At least Doug was trying (if failing) to be ironic.
Let's also remember the BBC is responsible for the recent sitcom 'Mrs Brown's Boys' which represents all that is wrong with the world and it also airs things like Family Guy, which goes to extremes of offense quite regularly.
Depends entirely on context - someone is always going to be offended, you can never please everybody - but you can provide a suitable context which can turn an offensive gag from one that can wound and damage to one that can merely graze and laugh about.
They also air and comission Outnumbered, which suggests they have no concept of human morality.
Some very good points made here. I certainly can't think of any reason why the BBC wouldn't allow the F&S material to be aired either, for reasons bedfordfalls has already pointed out. I also agree that there had been somewhat of a shift some time between the seventies and late eighties/early nineties.
After giving this some more thought I certainly feel that some things have changed for the better (or worse depending on ones disposition), but in other ways they seem to have stayed the same, if not taken somewhat of an unfortunate decline in recent years. As exemplified by such lazily written shows as Little Britain - I say "lazy" because I feel they tend to heavily rely on the "controversial" shock value to get cheap and easy laughs. And sadly I feel this will likely continue across many shows so long as people keep laughing at it, and right now a lot of people are still laughing at this kind of stuff.
I think Goit_84 actually makes a good point regarding context (although I didn't realise Mrs.Browns Boys was considered overly offensive by some, but then I've only seen one episode). But yeah, there are often ways of tackling delicate subjects without causing a great deal of offence...and of course non of us would genuinely want to cause offence...would we?
It can be a difficult task though. I mean, what with us humans tending to have slightly different perception about different issues...for this reason perhaps the Simon Pegg reaction shot I posted in reply to djmcbell was a little harsh. I meant no genuine offence by it. It's just that some of the reactions to the whole "Taiwan Tony" have left me feeling a little...concerned and admittedly slightly uncomfortable - not necessarily the reaction of djcbell though, thus this apology - sorry about that.
But I am talking very specifically about certain reactions on this forum, as opposed to anything in the episode itself now, it kind of went way and far beyond that long ago really, although it's still interrelated of course.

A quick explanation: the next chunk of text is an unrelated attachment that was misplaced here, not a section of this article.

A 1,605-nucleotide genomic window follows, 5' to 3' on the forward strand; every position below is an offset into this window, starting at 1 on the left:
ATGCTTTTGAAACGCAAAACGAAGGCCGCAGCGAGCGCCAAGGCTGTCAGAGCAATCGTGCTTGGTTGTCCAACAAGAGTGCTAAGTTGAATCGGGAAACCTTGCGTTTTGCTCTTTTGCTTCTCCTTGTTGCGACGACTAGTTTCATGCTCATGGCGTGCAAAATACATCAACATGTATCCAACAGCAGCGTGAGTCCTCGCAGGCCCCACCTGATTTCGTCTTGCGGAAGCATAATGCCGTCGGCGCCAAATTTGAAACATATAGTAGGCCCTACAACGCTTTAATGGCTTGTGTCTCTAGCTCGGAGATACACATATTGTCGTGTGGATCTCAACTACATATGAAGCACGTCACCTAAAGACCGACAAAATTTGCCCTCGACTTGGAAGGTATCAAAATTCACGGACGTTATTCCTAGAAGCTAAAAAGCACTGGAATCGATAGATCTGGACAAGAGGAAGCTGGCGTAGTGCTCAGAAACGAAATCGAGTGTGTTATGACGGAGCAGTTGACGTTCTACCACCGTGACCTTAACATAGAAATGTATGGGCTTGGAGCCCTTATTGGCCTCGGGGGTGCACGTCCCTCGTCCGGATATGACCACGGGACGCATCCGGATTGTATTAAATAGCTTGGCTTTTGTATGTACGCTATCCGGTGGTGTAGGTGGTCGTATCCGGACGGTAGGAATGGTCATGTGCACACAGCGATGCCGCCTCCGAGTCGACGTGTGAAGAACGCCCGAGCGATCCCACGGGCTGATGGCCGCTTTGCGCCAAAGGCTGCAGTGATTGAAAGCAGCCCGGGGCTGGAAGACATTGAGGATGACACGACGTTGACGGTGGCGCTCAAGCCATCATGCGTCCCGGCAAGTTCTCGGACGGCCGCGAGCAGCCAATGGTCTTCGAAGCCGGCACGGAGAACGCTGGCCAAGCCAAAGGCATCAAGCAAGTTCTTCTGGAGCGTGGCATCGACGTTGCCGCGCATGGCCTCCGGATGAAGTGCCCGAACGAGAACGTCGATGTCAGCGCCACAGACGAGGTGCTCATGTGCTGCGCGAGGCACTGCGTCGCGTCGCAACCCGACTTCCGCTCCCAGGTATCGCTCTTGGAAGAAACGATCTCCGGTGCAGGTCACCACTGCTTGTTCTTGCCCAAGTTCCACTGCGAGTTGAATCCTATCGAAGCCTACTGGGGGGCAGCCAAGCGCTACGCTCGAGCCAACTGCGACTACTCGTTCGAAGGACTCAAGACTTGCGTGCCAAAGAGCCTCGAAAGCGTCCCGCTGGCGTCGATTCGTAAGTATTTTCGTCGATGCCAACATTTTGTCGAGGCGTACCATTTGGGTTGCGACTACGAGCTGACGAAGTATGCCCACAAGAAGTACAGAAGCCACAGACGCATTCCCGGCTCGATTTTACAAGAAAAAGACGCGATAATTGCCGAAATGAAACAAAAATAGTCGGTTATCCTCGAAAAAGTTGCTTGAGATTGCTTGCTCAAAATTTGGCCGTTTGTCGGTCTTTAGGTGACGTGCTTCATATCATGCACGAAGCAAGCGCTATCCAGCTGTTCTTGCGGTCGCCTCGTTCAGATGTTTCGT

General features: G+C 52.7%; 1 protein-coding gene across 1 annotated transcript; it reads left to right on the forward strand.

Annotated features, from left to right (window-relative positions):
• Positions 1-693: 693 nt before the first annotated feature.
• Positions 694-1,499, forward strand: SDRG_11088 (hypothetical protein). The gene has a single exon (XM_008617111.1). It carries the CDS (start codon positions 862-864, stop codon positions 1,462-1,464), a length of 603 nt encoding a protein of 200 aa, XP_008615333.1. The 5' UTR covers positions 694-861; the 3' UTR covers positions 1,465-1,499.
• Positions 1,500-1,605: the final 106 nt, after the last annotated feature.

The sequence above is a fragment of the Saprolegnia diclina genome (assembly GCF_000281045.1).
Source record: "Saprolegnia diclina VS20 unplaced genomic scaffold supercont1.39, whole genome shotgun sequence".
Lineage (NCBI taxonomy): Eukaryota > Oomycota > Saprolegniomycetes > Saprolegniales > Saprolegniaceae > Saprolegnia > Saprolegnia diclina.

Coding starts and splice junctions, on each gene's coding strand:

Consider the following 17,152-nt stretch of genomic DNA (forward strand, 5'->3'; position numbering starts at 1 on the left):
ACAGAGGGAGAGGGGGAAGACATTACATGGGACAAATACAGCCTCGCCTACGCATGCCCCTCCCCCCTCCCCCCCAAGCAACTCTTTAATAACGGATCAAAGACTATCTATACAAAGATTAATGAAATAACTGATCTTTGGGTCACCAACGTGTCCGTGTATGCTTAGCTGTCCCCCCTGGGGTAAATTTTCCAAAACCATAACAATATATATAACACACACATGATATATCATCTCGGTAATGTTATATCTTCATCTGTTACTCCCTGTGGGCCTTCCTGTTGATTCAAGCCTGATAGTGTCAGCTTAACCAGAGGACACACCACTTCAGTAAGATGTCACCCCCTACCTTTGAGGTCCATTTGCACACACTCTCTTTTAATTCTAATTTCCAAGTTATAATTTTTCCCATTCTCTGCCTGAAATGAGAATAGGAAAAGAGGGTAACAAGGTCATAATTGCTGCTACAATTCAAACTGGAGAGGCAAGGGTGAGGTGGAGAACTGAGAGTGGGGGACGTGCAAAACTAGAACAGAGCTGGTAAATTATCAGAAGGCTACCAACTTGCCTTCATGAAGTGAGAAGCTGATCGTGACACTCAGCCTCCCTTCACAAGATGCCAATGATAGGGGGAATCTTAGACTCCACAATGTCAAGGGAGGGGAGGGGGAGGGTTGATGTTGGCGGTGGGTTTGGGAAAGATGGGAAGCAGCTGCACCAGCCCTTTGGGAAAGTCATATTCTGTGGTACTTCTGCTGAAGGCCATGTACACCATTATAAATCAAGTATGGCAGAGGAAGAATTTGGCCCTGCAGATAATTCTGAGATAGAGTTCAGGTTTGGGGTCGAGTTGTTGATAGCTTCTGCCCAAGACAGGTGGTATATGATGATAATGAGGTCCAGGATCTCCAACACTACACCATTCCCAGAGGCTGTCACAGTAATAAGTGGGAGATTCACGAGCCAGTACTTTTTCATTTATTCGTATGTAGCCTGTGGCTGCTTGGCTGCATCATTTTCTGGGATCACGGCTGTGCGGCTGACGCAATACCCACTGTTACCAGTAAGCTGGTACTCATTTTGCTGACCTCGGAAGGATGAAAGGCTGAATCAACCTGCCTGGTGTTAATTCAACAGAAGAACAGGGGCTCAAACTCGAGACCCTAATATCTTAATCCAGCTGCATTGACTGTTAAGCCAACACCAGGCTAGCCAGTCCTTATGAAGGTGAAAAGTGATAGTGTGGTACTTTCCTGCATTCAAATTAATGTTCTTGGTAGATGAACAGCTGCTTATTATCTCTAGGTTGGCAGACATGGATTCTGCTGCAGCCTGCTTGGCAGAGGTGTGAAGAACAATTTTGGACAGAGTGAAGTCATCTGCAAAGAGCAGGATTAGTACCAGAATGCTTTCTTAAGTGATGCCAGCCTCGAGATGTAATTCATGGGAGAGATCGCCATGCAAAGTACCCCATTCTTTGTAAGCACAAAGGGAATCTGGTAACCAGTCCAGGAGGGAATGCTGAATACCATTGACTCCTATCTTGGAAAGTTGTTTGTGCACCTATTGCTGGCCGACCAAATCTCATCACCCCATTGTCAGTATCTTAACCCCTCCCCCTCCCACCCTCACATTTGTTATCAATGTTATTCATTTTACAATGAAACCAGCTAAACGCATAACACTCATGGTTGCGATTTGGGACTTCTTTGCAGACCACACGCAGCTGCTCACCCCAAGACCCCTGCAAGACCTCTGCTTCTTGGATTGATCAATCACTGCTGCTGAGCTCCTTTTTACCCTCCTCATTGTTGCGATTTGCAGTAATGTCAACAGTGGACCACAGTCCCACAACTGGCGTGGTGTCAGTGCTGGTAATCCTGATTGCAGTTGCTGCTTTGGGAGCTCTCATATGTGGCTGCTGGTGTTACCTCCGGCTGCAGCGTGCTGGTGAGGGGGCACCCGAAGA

Anyway, as I said before I do think shows like The Young Ones seem quite tame now in comparison to a lot of BBC sitcoms nowadays. Although I do agree that some things have changed since then (1982). But not a great deal in specific relation to The Young Ones....well, other than the following example, which I think is an interesting example fo which perfectly tackles some of the issues in relation to the overall discussion here;
In one episode there is a joke about the police being racist. I think one of the lines spoken by the racist cop is "That's white man's electricity you're burning ringing that bell!" The racist cop, who is wearing dark sunglasses, then goes on to use various offensive racial slurs towards a guy he wrongly believes has dark skin (because of the dark sunglasses apparently). Once he realises he's a white guy he then uses the "n" word in a derogatory manner; "Oh I'm sorry, I though you was a ni...."
Now, even though I'm fully aware of the intentions and the implied social commentary being put forth by Ben Elton here (the joke was based on a ribbing of the police force, much like the Police IQ shocker scene was) I still feel this was a risky move..
And here's one of the reasons why. I remember very vividly watching that episode with a friend of African descent. He was initially very much offended by the very use of the "n" word, and understandably so I think! However as soon as he understood the intentions after watching the scene back again he was much more at ease in and of himself, but still felt it inappropriate to have the character go so far as to use such an offensive term in that context.
And even though I personal find the scene quite funny (because I'm able to laugh AT racist idiots when put into a fictional comedy format), I actually agree that this was perhaps a slightly misguided way to get the point across in a sitcom with live audience laughter. That last point is important by the way, I'm referring very specifically to sitcoms and other types of comedy shows here. If that word was used in a hard hitting, true-to-life drama, that's another story entirely. But again it all comes down to context.